A couple of days ago the IESG approved Constrained Application Protocol (CoAP) specification, the base specification for a lightweight variant of HTTP, coming from the CORE working group. This seems like a good opportunity to talk about a collection of techniques that I call the Web of Things. The Web of Things is about the use of the web technology for building communication capabilities for smart objects. I believe this is an important, easily available framework for this purpose.
Along with advances in making smaller microelectronics devices and low-power radio communications, the Web of Things is likely to have a big impact in the Internet of Things revolution. Yet, the Web of Things has progressed largely under the radar, because it is largely existing technology that is finding new uses. But I believe it is important we talk about it and realize its full potential. And that potential is big, similar to widely discussed technologies such as Software Defined Networking (SDN).
The core idea in the Web of Things is to represent the real-world objects as resources and interact with them using Representational State Transfer (ReST) style of communications. In other words, using all the normal tools that we already have for building the various web applications. These tools include:
- IP itself, running on top of any link technology
- HTTP and TCP, or CoAP and UDP
- Data formats such as XML and JSON
- TLS and DTLS for security, along with the necessary data object security mechanisms
- Directory and discovery mechanisms such as Core Link Format or Resource Directory
- Application-specific resource definitions, such as the IPSO template or Smart Energy Profile 2.0
Given these tools, smart objects around us can communicate in an easy manner. In particular, there are tools and large number of people with experience on this technology. The communications protocols are known to work well in all networks. For instance, firewalls are likely to pass web traffic through for other reasons. And the web stack is surprisingly well suited for small devices. The picture at the top of this article shows a high-tech weight scale that I bought couple of years ago. This device uses Wireless LANs and the web protocol stack to communicate with the measurements database. With CoAP and perhaps some header compression at the link layer, these communications can be even more optimised.
More generally, when I look at technology deployment I see a pattern. Technologies that are easily available, free, work well in 90% of the cases, and that can be easily extended are usually the ones that end up being deployed quickly. Technologies that require multiple parties to agree or technologies that are highly optimised but targeted for narrow applications tend to lose. In this case the ability to deploy devices in any network, connect them to servers on the other side of the Internet is compelling for many developers.
The ability for everyone to easily package these new services as part of bigger application systems is also compelling. We often focus far too much on the devices and the communication link to them. For most applications this is just one small part of the overall system. There are other important components, such as databases, user interface servers, smartphone applications, and integration to other systems – such as social network applications. Typically, all these other components are based on web services.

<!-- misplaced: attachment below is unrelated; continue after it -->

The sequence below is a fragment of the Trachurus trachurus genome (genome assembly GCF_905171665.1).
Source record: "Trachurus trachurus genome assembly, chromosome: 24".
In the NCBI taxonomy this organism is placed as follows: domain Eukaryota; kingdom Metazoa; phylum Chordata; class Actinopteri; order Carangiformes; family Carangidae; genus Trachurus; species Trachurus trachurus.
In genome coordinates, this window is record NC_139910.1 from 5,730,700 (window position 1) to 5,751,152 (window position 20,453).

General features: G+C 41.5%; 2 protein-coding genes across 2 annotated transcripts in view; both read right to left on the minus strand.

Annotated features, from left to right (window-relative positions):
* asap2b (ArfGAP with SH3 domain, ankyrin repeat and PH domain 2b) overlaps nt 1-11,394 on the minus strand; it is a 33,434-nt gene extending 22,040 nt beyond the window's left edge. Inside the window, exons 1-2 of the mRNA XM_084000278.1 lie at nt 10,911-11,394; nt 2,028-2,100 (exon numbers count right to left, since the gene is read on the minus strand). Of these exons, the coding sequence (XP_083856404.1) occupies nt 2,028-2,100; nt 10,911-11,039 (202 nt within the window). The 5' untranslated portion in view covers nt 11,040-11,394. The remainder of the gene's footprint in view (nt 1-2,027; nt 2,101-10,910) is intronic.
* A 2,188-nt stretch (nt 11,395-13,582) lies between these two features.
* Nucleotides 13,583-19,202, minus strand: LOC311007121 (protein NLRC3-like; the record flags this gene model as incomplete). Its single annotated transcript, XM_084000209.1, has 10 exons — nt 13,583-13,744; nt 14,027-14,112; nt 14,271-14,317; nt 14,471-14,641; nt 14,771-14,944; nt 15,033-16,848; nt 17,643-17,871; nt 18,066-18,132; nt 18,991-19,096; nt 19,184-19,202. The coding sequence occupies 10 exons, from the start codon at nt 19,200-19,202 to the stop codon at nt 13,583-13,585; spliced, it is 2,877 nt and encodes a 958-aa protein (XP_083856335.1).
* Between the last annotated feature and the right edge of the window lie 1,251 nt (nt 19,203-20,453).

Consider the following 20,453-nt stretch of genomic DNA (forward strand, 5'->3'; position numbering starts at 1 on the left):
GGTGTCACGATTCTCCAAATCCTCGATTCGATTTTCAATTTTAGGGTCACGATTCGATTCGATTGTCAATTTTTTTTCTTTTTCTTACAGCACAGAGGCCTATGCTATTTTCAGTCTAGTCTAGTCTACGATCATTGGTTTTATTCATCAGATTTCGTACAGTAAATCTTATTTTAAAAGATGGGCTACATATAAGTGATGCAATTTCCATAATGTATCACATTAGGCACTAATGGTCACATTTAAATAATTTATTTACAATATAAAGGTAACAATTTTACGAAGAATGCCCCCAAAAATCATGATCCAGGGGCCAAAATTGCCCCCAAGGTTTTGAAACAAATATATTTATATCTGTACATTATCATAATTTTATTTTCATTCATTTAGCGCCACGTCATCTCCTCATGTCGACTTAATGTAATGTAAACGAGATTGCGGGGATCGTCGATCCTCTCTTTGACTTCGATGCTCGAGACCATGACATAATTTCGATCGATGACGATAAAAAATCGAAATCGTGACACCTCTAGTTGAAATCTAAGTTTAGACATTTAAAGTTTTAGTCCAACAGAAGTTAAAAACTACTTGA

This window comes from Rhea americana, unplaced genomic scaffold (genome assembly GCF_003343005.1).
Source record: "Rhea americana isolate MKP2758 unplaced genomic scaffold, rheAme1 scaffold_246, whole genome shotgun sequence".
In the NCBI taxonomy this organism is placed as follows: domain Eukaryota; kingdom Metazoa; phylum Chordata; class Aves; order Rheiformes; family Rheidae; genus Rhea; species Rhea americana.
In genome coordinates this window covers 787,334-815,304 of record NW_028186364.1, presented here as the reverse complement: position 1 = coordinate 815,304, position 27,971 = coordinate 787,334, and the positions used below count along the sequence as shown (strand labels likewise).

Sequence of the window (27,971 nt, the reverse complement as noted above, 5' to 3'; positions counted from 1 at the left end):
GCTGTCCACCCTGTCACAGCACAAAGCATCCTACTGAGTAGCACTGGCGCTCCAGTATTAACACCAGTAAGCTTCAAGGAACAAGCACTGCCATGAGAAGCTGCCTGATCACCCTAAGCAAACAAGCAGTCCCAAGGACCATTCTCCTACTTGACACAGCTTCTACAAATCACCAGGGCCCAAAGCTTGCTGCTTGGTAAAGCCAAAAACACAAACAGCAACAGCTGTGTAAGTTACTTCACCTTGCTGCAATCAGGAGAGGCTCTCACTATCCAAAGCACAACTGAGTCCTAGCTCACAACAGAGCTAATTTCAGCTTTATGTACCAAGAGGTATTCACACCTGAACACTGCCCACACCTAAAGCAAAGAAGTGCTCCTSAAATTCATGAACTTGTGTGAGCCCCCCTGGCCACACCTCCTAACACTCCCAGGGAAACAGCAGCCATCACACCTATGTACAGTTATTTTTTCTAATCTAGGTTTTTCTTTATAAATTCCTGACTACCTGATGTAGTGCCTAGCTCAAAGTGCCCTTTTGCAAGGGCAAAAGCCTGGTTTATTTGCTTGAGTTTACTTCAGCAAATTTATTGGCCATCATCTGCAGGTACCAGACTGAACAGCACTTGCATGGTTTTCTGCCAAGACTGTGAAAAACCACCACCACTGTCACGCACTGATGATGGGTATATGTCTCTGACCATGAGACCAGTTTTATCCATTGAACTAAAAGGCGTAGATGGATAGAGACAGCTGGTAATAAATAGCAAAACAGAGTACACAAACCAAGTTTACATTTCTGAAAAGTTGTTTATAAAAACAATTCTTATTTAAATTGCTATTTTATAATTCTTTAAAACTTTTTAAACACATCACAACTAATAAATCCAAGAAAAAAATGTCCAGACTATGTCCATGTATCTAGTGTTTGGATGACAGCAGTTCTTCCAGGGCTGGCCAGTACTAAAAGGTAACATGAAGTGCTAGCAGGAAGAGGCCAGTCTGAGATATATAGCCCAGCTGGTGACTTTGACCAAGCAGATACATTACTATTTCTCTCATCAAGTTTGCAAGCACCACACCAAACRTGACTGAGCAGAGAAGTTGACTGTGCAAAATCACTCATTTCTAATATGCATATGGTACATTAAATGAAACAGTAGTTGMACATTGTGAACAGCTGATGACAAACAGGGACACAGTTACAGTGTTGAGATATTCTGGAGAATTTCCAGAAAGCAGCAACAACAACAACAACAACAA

As a result, building Internet of Things applications on the web services stack is easy, requires no permission from anyone, and is likely to be the cornerstone of most applications. The devices around you are probably using the Web of Things already, and there will be even more of them in the future. This is also a topic that several standards organisations around the world are looking at. In addition to the IETF, W3C has a group to look at what new is needed to support this, OMA is doing work on lightweight device management, IPSO and ZigBee have worked on profiles, and so on.
What is it then that remains to be done? I think we at the IETF should focus on building the framework and leave the specific applications, resource definitions, and link layers to others who are in a better position to understand their particular requirements. And as noted, much of the framework is already in place. But I believe there are areas where further work is needed. The world has just begun to map out what standards are needed in order for the resources and data formats to be compatible for specific applications. IPSO and ZigBee work on the application templates is a good start, but more is needed. At the IETF, we only recently started the standardisation of discovery and directory services for these kinds of applications. The resource directory work in CORE WG is an important component of this, but there may be other similar components that provide “middleware” services in the form of ReST interfaces. This work needs to continue.
In conclusion, the Web of Things is a very powerful technology that makes it possible for developers to innovate and develop freely, minimizing the need to wait for other new components in networks, install new infrastructure, or redesign the way we build our applications. This technology is worth speaking about and worth putting into your devices.Acknowledgments: Many people have worked on this topic. Zach Shelby was an early user of the term, and has worked on many of the underlying technologies, such as CoAP. But the underlying ideas date back to at least 2008 and there have been plenty of people who have worked on it. Others that I should mention include Cullen Jennings, Jan Höller, Carsten Bormann, Ari Keränen, Srdjan Krco, Hannes Tschofenig, and various people in the CORE working group, Internet Architecture Board (IAB), and the IPSO Alliance. This article is based on my presentation at the IOT Week in Helsinki in June 2013, and on the IAB draft on smart object architecture.